A sign of continuity is the cooperation with the Frankfurt-based publishing house Vittorio Klostermann, which received the Hessischer Verlagspreis and celebrated its 90th anniversary in 2020. The Editorial Department prepares and edits the texts for the annual journal Rechtsgeschichte – Legal History (Rg) and for the book series Studien zur europäischen Rechtsgeschichte, both printed by Klostermann. The latter now includes more than 325 volumes in a variety of languages. In the past three years, they have covered a broad range of subject matters and periods, from the Middle Ages to contemporary history. Among the numerous studies published in the last three years were three volumes of the subseries Legal spaces. Highlights of the series included Guido Rossi’s erudite Representation and Ostensible Authority in Medieval Learned Law (vol. 324, 2020), Martin P. Schennach’s profound book on the origins of the Austrian doctrine of public law in the 18th century (vol. 324, 2020), Hans-Peter Haferkamp’s seminal work on the Historische Rechtsschule in the 19th century (vol. 310, 2018), and Vera Fritz’ innovative biographical study of the judges of the European Court of Justice in the 1950s and 1960s (vol. 312, 2018). Some books of the series received special acclaim: the Preis des 43. Deutschen Rechtshistorikertages 2020 (Zürich) was awarded to Christoph Lattmann for his PhD dissertation Der Teufel, die Hexe und der Rechtsgelehrte. Crimen magiae und der Hexenprozess in Jean Bodins De la Démonomanie des Sorciers, and Colm Peter McGrath’s The Development of Medical Liability in Germany, 1800–1945 was recommended by Reinhard Zimmermann in the Neue Juristische Wochenschrift (43/2019) as one of the ‘books of the year’.
To celebrate the 50th anniversary of the series Studien zur europäischen Rechtsgeschichte in 2021, preparations have been ongoing to succcessively make all volumes of the series published before 2017 available in digital format, both via the Max Planck Society’s PuRe repository and on the Institute’s homepage. In addition, to improve the accessibility of the data collected as part of the Repertorium der Policeyordnungen, a book series completed in 2017, the library’s Digital Humanities specialist is working on making over 200,000 police ordinances of selected territories and imperial cities of the Holy Roman Empire and adjacent countries available online. The series Studien zu Policey, Kriminalitätsgeschichte und Konﬂiktregulierung has produced intriguing edited volumes and a monograph on security regimes and the transnationalisation of criminal law in the 19th and 20th centuries.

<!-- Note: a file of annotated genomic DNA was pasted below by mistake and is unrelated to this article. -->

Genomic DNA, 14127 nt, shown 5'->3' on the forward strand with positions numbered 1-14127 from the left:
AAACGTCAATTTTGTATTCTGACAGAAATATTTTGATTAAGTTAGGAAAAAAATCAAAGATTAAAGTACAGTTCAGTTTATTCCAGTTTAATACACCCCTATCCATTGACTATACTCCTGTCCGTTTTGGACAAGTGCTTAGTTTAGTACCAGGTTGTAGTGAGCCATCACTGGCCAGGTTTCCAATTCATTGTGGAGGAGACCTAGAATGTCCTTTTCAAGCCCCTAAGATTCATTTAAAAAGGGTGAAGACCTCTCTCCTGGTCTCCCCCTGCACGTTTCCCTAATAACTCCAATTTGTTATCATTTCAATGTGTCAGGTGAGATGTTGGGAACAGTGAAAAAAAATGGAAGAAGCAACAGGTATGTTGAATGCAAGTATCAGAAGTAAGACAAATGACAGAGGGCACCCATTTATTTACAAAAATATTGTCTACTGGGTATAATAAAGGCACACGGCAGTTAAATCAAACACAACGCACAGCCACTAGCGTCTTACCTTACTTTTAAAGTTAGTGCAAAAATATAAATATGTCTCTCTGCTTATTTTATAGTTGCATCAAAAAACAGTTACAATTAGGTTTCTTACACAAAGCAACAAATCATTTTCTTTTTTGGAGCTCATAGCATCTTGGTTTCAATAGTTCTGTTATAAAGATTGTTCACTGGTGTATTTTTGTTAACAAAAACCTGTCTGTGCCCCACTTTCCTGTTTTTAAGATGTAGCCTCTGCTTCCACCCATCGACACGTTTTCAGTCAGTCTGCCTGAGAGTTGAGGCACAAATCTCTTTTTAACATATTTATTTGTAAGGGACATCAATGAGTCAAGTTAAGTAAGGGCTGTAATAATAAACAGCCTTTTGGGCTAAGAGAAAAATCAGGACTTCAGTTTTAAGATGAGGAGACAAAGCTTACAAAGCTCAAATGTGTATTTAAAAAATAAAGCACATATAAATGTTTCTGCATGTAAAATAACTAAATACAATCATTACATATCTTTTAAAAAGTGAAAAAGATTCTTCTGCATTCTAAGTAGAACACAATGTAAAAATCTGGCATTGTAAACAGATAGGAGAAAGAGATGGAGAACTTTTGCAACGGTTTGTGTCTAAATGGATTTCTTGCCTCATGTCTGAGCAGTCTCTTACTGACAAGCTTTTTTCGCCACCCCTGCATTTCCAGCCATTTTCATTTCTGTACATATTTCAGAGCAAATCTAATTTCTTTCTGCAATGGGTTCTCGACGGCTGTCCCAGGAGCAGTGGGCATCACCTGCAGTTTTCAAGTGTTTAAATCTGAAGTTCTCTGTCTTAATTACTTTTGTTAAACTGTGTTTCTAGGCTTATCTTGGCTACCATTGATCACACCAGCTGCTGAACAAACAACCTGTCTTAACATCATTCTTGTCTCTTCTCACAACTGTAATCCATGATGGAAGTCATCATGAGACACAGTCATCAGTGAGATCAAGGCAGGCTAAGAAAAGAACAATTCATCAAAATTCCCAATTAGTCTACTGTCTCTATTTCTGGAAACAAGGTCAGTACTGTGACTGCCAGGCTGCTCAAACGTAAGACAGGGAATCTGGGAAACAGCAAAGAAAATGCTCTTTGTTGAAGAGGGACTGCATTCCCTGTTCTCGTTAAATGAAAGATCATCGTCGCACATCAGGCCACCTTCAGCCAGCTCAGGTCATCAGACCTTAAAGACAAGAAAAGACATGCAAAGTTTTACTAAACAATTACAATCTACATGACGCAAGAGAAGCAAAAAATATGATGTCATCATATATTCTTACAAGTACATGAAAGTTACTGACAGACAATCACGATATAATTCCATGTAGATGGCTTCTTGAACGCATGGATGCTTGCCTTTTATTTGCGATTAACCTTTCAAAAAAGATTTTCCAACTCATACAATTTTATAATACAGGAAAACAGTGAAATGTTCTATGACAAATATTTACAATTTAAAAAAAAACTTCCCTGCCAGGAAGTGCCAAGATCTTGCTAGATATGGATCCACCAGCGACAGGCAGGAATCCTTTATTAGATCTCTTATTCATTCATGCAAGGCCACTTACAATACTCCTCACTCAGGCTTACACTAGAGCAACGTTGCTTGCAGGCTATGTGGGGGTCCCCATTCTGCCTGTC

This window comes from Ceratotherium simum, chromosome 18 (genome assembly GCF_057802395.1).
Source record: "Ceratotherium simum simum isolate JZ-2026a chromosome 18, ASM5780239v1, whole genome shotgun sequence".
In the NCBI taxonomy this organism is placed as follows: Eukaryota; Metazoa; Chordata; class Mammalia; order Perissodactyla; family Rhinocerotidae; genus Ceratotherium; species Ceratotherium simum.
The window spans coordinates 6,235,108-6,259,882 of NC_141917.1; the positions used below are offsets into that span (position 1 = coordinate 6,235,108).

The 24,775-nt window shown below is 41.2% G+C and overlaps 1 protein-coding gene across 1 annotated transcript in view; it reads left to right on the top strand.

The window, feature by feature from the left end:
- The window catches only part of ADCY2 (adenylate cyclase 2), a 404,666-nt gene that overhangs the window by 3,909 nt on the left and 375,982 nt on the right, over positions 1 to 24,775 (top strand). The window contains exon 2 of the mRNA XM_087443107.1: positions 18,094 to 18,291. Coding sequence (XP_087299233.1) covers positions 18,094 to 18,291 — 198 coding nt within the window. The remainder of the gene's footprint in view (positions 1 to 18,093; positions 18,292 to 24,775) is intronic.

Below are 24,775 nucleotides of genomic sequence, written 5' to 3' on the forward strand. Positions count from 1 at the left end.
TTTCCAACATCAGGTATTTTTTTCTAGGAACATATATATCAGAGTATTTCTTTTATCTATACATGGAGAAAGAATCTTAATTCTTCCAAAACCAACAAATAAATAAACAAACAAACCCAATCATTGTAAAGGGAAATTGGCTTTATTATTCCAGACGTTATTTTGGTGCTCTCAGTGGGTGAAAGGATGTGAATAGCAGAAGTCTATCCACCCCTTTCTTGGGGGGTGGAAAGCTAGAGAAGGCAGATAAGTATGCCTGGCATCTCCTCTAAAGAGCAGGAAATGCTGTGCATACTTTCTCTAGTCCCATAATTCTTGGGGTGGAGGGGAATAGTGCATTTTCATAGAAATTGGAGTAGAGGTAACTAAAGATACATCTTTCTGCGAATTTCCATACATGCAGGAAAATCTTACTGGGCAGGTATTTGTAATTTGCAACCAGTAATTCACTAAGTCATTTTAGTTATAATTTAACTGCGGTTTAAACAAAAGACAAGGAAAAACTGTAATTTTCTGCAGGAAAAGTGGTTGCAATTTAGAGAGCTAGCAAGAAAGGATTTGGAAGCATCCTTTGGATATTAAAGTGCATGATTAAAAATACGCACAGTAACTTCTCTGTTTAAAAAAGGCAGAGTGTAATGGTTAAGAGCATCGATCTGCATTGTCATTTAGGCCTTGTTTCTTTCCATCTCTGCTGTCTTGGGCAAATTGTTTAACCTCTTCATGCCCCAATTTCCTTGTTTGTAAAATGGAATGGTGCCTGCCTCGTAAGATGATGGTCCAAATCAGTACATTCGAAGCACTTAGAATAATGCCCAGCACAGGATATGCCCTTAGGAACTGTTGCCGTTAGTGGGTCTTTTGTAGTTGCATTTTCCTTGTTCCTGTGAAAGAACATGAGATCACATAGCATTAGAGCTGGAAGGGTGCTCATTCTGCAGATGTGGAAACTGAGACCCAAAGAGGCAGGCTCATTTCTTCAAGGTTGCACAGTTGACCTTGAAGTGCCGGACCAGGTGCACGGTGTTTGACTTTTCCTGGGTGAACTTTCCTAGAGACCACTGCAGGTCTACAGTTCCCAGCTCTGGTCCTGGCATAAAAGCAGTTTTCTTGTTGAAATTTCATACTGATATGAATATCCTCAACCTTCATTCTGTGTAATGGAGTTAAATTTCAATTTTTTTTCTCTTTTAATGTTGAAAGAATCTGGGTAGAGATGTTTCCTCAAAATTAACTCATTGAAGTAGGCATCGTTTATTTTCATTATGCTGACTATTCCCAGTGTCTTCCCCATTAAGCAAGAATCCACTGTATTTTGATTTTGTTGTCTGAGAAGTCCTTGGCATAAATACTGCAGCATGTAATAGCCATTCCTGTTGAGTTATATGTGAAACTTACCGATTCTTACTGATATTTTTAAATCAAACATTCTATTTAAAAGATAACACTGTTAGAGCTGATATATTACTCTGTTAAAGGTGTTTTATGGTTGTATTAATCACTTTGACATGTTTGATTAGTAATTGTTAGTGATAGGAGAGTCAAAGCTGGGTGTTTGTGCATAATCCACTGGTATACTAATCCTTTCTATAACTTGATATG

Reaching beyond the borders of Europe, the series Global Perspectives on Legal History (GPLH) has grown to include quite a number of edited volumes and monographs, available both as print-on-demand and online in Open Access; from vol. 13 onwards, the printed volumes are published in hardcover. Among the recent books, three interrelated volumes on ecclesiastic institutions and normativities in New Spain, Peru and New Granada offer a fresh comparative perspective on Hispanic America. Moreover, due to the expanding interest in the field of global legal history, a new series was created in cooperation with Brill during the reporting period. The first volume of the Max Planck Studies in Global Legal History of the Iberian Worlds (MPIW), entitled Knowledge of the Pragmatici, appeared in 2020. This series, too, is published both in hardcover and in Open Access.
With regard to their online presence, the Institute’s digital offerings have experienced dynamic development during the last three years. The website of the Institute’s flagship journal Rechtsgeschichte – Legal History (Rg) was transferred to a modern responsive design and now offers a number of additional functions. Moreover, the journal has been included in the important Directory of Open Access Journals (DOAJ), among other indices and repositories. The GPLH book series has also been accepted for inclusion in some of the most relevant online services for Open Access book publications: OAPEN, DOAB, Project MUSE and JSTOR. The editorial staff performs the digital data preparation and maintains the Rg website. In order to share experiences and improve Open Access capabilities, the Editorial Department participates in relevant conferences and meets with colleagues from other Max Planck Institutes. The first such meeting was organised by the Editorial Department in 2019 and held at the Institute. The Editorial Department has also intensified its presence at academic conferences outside Germany and exhibited the Institute’s publications at the British Legal History Conference (University of St. Andrews, July 2019) and the Annual Meeting of the American Society for Legal History (Boston, Nov. 2019), among others.